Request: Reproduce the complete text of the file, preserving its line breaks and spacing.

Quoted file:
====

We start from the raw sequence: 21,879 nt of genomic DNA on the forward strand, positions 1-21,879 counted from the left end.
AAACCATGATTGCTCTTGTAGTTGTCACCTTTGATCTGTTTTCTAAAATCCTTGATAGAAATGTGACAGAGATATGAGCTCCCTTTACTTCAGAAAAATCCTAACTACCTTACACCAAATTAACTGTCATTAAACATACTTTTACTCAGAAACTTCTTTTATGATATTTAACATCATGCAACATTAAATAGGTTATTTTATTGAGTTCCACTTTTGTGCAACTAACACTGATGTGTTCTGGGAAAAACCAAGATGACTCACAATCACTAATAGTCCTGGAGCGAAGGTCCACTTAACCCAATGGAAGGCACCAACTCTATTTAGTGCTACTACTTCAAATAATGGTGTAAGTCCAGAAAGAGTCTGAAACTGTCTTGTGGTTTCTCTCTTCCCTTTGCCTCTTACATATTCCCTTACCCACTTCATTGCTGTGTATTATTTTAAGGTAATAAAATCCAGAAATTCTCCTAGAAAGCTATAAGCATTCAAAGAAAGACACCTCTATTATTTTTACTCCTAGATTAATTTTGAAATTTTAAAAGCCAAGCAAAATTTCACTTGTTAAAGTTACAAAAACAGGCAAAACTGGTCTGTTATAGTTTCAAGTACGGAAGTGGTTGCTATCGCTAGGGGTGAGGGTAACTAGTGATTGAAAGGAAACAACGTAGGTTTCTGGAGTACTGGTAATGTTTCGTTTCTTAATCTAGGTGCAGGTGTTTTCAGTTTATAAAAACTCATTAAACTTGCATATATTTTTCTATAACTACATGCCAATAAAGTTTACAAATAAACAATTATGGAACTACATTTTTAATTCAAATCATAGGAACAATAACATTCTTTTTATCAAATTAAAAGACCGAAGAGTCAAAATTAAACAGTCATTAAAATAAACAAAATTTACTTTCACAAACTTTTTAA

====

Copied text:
We start from the raw sequence: 21,879 nt of genomic DNA on the forward strand, positions 1-21,879 counted from the left end.
AAACCATGATTGCTCTTGTAGTTGTCACCTTTGATCTGTTTTCTAAAATCCTTGATAGAAATGTGACAGAGATATGAGCTCCCTTTACTTCAGAAAAATCCTAACTACCTTACACCAAATTAACTGTCATTAAACATACTTTTACTCAGAAACTTCTTTTATGATATTTAACATCATGCAACATTAAATAGGTTATTTTATTGAGTTCCACTTTTGTGCAACTAACACTGATGTGTTCTGGGAAAAACCAAGATGACTCACAATCACTAATAGTCCTGGAGCGAAGGTCCACTTAACCCAATGGAAGGCACCAACTCTATTTAGTGCTACTACTTCAAATAATGGTGTAAGTCCAGAAAGAGTCTGAAACTGTCTTGTGGTTTCTCTCTTCCCTTTGCCTCTTACATATTCCCTTACCCACTTCATTGCTGTGTATTATTTTAAGGTAATAAAATCCAGAAATTCTCCTAGAAAGCTATAAGCATTCAAAGAAAGACACCTCTATTATTTTTACTCCTAGATTAATTTTGAAATTTTAAAAGCCAAGCAAAATTTCACTTGTTAAAGTTACAAAAACAGGCAAAACTGGTCTGTTATAGTTTCAAGTACGGAAGTGGTTGCTATCGCTAGGGGTGAGGGTAACTAGTGATTGAAAGGAAACAACGTAGGTTTCTGGAGTACTGGTAATGTTTCGTTTCTTAATCTAGGTGCAGGTGTTTTCAGTTTATAAAAACTCATTAAACTTGCATATATTTTTCTATAACTACATGCCAATAAAGTTTACAAATAAACAATTATGGAACTACATTTTTAATTCAAATCATAGGAACAATAACATTCTTTTTATCAAATTAAAAGACCGAAGAGTCAAAATTAAACAGTCATTAAAATAAACAAAATTTACTTTCACAAACTTTTTAA